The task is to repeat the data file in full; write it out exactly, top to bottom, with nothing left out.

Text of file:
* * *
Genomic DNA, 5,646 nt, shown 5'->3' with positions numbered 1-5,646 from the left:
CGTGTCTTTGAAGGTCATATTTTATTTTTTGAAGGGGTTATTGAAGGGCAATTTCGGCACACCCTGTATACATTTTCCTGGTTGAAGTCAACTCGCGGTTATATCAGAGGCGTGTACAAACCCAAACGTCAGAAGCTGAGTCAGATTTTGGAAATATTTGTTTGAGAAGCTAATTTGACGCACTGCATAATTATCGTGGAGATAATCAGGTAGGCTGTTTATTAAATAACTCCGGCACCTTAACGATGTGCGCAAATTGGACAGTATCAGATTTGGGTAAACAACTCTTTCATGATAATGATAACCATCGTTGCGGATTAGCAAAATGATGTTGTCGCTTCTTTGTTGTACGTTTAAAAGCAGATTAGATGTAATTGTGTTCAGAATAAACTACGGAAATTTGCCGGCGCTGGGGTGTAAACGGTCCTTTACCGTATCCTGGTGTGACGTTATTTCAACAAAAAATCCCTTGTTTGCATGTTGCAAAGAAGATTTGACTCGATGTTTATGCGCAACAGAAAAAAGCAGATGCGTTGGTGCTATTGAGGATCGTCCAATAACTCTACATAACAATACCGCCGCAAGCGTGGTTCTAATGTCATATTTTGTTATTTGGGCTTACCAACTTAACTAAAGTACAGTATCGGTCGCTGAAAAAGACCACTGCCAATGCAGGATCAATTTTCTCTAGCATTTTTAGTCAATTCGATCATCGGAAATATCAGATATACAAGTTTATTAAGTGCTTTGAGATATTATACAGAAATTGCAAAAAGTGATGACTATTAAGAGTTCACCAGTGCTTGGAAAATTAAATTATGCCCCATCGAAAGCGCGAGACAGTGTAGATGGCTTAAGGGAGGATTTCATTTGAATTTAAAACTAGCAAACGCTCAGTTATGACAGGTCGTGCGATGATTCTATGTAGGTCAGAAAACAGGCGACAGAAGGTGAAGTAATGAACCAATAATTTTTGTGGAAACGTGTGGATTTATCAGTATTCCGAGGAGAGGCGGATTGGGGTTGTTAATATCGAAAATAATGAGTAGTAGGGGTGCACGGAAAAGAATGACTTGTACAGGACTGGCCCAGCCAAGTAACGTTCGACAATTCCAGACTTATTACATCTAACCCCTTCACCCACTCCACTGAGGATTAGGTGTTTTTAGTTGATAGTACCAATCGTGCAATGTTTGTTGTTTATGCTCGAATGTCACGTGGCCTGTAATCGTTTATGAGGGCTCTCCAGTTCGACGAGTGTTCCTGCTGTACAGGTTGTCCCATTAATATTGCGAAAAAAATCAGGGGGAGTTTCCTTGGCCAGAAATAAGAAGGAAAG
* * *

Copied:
Genomic DNA, 5,646 nt, shown 5'->3' with positions numbered 1-5,646 from the left:
CGTGTCTTTGAAGGTCATATTTTATTTTTTGAAGGGGTTATTGAAGGGCAATTTCGGCACACCCTGTATACATTTTCCTGGTTGAAGTCAACTCGCGGTTATATCAGAGGCGTGTACAAACCCAAACGTCAGAAGCTGAGTCAGATTTTGGAAATATTTGTTTGAGAAGCTAATTTGACGCACTGCATAATTATCGTGGAGATAATCAGGTAGGCTGTTTATTAAATAACTCCGGCACCTTAACGATGTGCGCAAATTGGACAGTATCAGATTTGGGTAAACAACTCTTTCATGATAATGATAACCATCGTTGCGGATTAGCAAAATGATGTTGTCGCTTCTTTGTTGTACGTTTAAAAGCAGATTAGATGTAATTGTGTTCAGAATAAACTACGGAAATTTGCCGGCGCTGGGGTGTAAACGGTCCTTTACCGTATCCTGGTGTGACGTTATTTCAACAAAAAATCCCTTGTTTGCATGTTGCAAAGAAGATTTGACTCGATGTTTATGCGCAACAGAAAAAAGCAGATGCGTTGGTGCTATTGAGGATCGTCCAATAACTCTACATAACAATACCGCCGCAAGCGTGGTTCTAATGTCATATTTTGTTATTTGGGCTTACCAACTTAACTAAAGTACAGTATCGGTCGCTGAAAAAGACCACTGCCAATGCAGGATCAATTTTCTCTAGCATTTTTAGTCAATTCGATCATCGGAAATATCAGATATACAAGTTTATTAAGTGCTTTGAGATATTATACAGAAATTGCAAAAAGTGATGACTATTAAGAGTTCACCAGTGCTTGGAAAATTAAATTATGCCCCATCGAAAGCGCGAGACAGTGTAGATGGCTTAAGGGAGGATTTCATTTGAATTTAAAACTAGCAAACGCTCAGTTATGACAGGTCGTGCGATGATTCTATGTAGGTCAGAAAACAGGCGACAGAAGGTGAAGTAATGAACCAATAATTTTTGTGGAAACGTGTGGATTTATCAGTATTCCGAGGAGAGGCGGATTGGGGTTGTTAATATCGAAAATAATGAGTAGTAGGGGTGCACGGAAAAGAATGACTTGTACAGGACTGGCCCAGCCAAGTAACGTTCGACAATTCCAGACTTATTACATCTAACCCCTTCACCCACTCCACTGAGGATTAGGTGTTTTTAGTTGATAGTACCAATCGTGCAATGTTTGTTGTTTATGCTCGAATGTCACGTGGCCTGTAATCGTTTATGAGGGCTCTCCAGTTCGACGAGTGTTCCTGCTGTACAGGTTGTCCCATTAATATTGCGAAAAAAATCAGGGGGAGTTTCCTTGGCCAGAAATAAGAAGGAAAG